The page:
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  • Date:
  • 18 Aug - 20 Aug
  • Location:
  • University West

"Least Squares Approach to Modelling the Geoid"

The workshop is primarily offered only for university students and personnel from public organizations, and the software package is made available only for training of students and scientific works.

After the successful experiences in the determinations and evaluations of precise local geoid models in different countries, as well as the very well met previous International Geoid Schools in September 2010, February-March 2012, August 2014 and September 2016, we will arrange a 3-day workshop based on the KTH Approach.

(KTH is a Swedish abbreviation for Royal Institute of Technology, Stockholm, Sweden).

About the workshop

The school will take place at University West for 3 days from 18 to 20 of August 2020. Arne Bjerhammar, professor at KTH between 1951 and 1983, was the first geodesist to apply analytical continuation in physical geodesy, a method practised in the KTH geoid technique in the software package KTH-GEOLAB.

The KTH approach to geoid determination is unique in the sense that it uses least squares technique in the spectral domain to combine the data in an optimum way by considering the errors of the EGM, the gravity data and the truncation of Stokes’ integral to a cap around the computation point.  Another feature that distinguishes the KTH method from others is the way corrections for topography, atmosphere and ellipsoidal shape of the earth are applied: all corrections are added as separate additive corrections.

This method was successfully applied in the determination of several regional geoid models, for example over Sweden, the Baltic countries, Greece, Iran, Sudan, Zambia, Ethiopia, Tanzania, Serbia, Moldova, part of Turkey, and also tested and compared to other methods, e.g., for instance in the 2009 for the comparison of several up-to-date methods of geoid modelling in Auvergne, France. See also Yildiz et al. (2012). The official geoid models of Sweden and Estonia as well as the NKG2015 geoid model for Scandinavia, Finland and Baltic states (Ågren et al. 2016) all use the LSMSA technique.

Several participants of previous schools have successfully completed their Ph.D. projects using this technique. A description of the method and several examples can be found in Sjöberg and Bagherbandi (2017).

The workshop will be organized with theoretical lectures in the mornings followed by computer exercises in the afternoons, where the software available at KTH will be used.  Computers will be simultaneously available for the exercises.

The workshop is primarily offered only for university students and personnel from public organizations, and the software package is made available only for training of students and scientific works.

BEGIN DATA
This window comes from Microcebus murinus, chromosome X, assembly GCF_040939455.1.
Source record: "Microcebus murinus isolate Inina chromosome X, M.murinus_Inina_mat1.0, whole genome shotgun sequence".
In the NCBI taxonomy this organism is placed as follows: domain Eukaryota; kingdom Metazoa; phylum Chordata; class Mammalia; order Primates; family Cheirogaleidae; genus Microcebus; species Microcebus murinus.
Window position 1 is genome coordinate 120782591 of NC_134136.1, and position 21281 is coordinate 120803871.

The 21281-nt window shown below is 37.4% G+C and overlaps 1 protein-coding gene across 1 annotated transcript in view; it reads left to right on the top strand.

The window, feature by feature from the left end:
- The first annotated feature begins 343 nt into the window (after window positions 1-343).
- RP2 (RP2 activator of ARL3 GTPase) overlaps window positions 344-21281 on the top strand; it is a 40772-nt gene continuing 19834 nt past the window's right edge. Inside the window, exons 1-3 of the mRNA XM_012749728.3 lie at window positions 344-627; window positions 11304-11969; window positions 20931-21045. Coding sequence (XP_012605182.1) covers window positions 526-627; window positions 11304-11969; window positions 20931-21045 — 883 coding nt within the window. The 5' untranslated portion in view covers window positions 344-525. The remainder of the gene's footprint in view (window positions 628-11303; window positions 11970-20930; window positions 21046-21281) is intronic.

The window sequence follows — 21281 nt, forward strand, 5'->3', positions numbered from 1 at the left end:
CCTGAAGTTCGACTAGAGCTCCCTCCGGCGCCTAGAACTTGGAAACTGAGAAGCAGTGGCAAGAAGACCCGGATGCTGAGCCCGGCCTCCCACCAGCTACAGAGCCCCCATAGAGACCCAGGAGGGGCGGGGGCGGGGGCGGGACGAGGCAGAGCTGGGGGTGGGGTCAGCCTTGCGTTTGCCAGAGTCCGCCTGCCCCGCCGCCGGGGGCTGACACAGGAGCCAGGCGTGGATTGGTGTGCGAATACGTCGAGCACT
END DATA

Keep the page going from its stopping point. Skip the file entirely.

Why KTH approach?

Many different methods have been proposed through the years for regional geoid determination by gravimetric data, each based on its own technique and philosophy. Today, all such methods combine long-wavelength Earth Gravity Models (EGMs) with local gravity data, and they mainly differ in the way they combine these data sets. The KTH approach is unique in the sense that it uses least squares technique in the spectral domain to combine the data in an optimum way by considering the errors of the EGM, the gravity data and the truncation of Stokes’ integral to a cap around the computation point.

Another feature that distinguishes the KTH method from others is the way corrections for topography, atmosphere and ellipsoidal shape of the earth are applied: in contrast to other methods, which all apply these corrections both to the gravity anomaly (direct effects) and to the preliminary computed geoid heights (indirect effects), it only corrects the preliminary geoid heights by so-called additive corrections.

Any of the additive corrections can be added afterward at any time when better data are available for its improvement (without the need to repeat all the computations). The method, called Least Squares Modification of Stokes Formula with Additive corrections (LSMSA), is the result of 30 years of research and several M.Sc. and Ph.D. theses at KTH. The LSMSA is an accurate, simple and practical method of determining the geoid.

The theoretical and practical aspects of this method have been developed since 1984 to present mainly by and under the supervision of Prof. Lars E. Sjöberg. (See numerous papers, e.g. in J. of Geodesy.) The method has been successfully applied in the determination of several high-resolution regional geoid models in different areas. Through the LSMSA approach, various data, such as a Global Geopotential Model, gravity anomalies and a high-resolution photogrammetric/SRTM Digital Elevation Model are combined to a gravimetric geoid model, and the method can be (and usually is) designed to match with GPS/levelling data by using the least-squares principle.